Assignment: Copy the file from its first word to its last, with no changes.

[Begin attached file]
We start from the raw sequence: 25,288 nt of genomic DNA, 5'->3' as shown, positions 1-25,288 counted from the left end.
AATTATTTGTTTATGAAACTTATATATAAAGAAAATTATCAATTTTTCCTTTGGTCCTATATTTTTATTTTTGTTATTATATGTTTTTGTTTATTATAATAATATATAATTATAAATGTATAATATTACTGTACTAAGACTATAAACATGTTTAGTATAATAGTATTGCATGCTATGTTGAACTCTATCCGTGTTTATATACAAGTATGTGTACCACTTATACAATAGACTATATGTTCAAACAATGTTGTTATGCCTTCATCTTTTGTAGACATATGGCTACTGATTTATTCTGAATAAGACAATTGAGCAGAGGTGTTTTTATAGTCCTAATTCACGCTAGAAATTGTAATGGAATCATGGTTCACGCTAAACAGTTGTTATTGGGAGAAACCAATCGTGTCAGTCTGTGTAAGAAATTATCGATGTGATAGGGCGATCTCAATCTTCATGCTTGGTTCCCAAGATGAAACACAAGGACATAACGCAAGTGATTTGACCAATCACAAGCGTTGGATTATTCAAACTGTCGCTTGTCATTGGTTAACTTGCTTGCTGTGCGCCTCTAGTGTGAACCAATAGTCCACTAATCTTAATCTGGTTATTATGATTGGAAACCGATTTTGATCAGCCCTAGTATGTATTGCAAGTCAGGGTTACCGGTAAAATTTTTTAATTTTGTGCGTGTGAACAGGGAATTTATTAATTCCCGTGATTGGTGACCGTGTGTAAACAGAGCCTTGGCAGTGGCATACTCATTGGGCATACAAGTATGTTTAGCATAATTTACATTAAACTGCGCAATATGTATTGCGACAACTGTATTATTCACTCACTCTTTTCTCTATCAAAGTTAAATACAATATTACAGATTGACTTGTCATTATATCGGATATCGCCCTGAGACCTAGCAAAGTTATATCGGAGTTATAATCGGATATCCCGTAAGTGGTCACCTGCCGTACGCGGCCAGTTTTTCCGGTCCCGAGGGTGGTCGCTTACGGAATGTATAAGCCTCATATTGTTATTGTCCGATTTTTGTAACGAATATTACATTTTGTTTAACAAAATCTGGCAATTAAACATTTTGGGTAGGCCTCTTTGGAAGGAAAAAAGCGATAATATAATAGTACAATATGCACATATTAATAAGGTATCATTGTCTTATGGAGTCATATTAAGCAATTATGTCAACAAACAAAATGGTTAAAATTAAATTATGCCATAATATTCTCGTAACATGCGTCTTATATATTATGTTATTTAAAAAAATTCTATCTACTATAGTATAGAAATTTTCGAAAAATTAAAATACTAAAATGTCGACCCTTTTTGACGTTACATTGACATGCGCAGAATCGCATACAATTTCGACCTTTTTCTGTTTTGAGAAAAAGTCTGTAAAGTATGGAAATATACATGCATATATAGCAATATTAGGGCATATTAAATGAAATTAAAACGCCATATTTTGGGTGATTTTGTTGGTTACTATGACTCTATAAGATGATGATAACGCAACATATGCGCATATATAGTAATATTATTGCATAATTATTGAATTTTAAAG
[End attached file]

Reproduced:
We start from the raw sequence: 25,288 nt of genomic DNA, 5'->3' as shown, positions 1-25,288 counted from the left end.
AATTATTTGTTTATGAAACTTATATATAAAGAAAATTATCAATTTTTCCTTTGGTCCTATATTTTTATTTTTGTTATTATATGTTTTTGTTTATTATAATAATATATAATTATAAATGTATAATATTACTGTACTAAGACTATAAACATGTTTAGTATAATAGTATTGCATGCTATGTTGAACTCTATCCGTGTTTATATACAAGTATGTGTACCACTTATACAATAGACTATATGTTCAAACAATGTTGTTATGCCTTCATCTTTTGTAGACATATGGCTACTGATTTATTCTGAATAAGACAATTGAGCAGAGGTGTTTTTATAGTCCTAATTCACGCTAGAAATTGTAATGGAATCATGGTTCACGCTAAACAGTTGTTATTGGGAGAAACCAATCGTGTCAGTCTGTGTAAGAAATTATCGATGTGATAGGGCGATCTCAATCTTCATGCTTGGTTCCCAAGATGAAACACAAGGACATAACGCAAGTGATTTGACCAATCACAAGCGTTGGATTATTCAAACTGTCGCTTGTCATTGGTTAACTTGCTTGCTGTGCGCCTCTAGTGTGAACCAATAGTCCACTAATCTTAATCTGGTTATTATGATTGGAAACCGATTTTGATCAGCCCTAGTATGTATTGCAAGTCAGGGTTACCGGTAAAATTTTTTAATTTTGTGCGTGTGAACAGGGAATTTATTAATTCCCGTGATTGGTGACCGTGTGTAAACAGAGCCTTGGCAGTGGCATACTCATTGGGCATACAAGTATGTTTAGCATAATTTACATTAAACTGCGCAATATGTATTGCGACAACTGTATTATTCACTCACTCTTTTCTCTATCAAAGTTAAATACAATATTACAGATTGACTTGTCATTATATCGGATATCGCCCTGAGACCTAGCAAAGTTATATCGGAGTTATAATCGGATATCCCGTAAGTGGTCACCTGCCGTACGCGGCCAGTTTTTCCGGTCCCGAGGGTGGTCGCTTACGGAATGTATAAGCCTCATATTGTTATTGTCCGATTTTTGTAACGAATATTACATTTTGTTTAACAAAATCTGGCAATTAAACATTTTGGGTAGGCCTCTTTGGAAGGAAAAAAGCGATAATATAATAGTACAATATGCACATATTAATAAGGTATCATTGTCTTATGGAGTCATATTAAGCAATTATGTCAACAAACAAAATGGTTAAAATTAAATTATGCCATAATATTCTCGTAACATGCGTCTTATATATTATGTTATTTAAAAAAATTCTATCTACTATAGTATAGAAATTTTCGAAAAATTAAAATACTAAAATGTCGACCCTTTTTGACGTTACATTGACATGCGCAGAATCGCATACAATTTCGACCTTTTTCTGTTTTGAGAAAAAGTCTGTAAAGTATGGAAATATACATGCATATATAGCAATATTAGGGCATATTAAATGAAATTAAAACGCCATATTTTGGGTGATTTTGTTGGTTACTATGACTCTATAAGATGATGATAACGCAACATATGCGCATATATAGTAATATTATTGCATAATTATTGAATTTTAAAG